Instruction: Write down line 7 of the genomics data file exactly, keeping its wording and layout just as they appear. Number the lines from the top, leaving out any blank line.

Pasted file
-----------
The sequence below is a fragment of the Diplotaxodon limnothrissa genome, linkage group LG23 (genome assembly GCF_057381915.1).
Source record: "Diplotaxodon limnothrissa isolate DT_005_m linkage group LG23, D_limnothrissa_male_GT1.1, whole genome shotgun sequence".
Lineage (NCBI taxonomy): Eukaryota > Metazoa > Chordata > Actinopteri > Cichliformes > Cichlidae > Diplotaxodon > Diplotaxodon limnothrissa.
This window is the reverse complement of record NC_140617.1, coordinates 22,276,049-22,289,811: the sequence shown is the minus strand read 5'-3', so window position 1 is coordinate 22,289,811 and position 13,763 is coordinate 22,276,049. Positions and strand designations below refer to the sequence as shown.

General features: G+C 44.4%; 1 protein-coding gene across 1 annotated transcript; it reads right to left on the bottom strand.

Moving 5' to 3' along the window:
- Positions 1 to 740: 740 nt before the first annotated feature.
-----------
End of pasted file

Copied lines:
- Positions 1 to 740: 740 nt before the first annotated feature.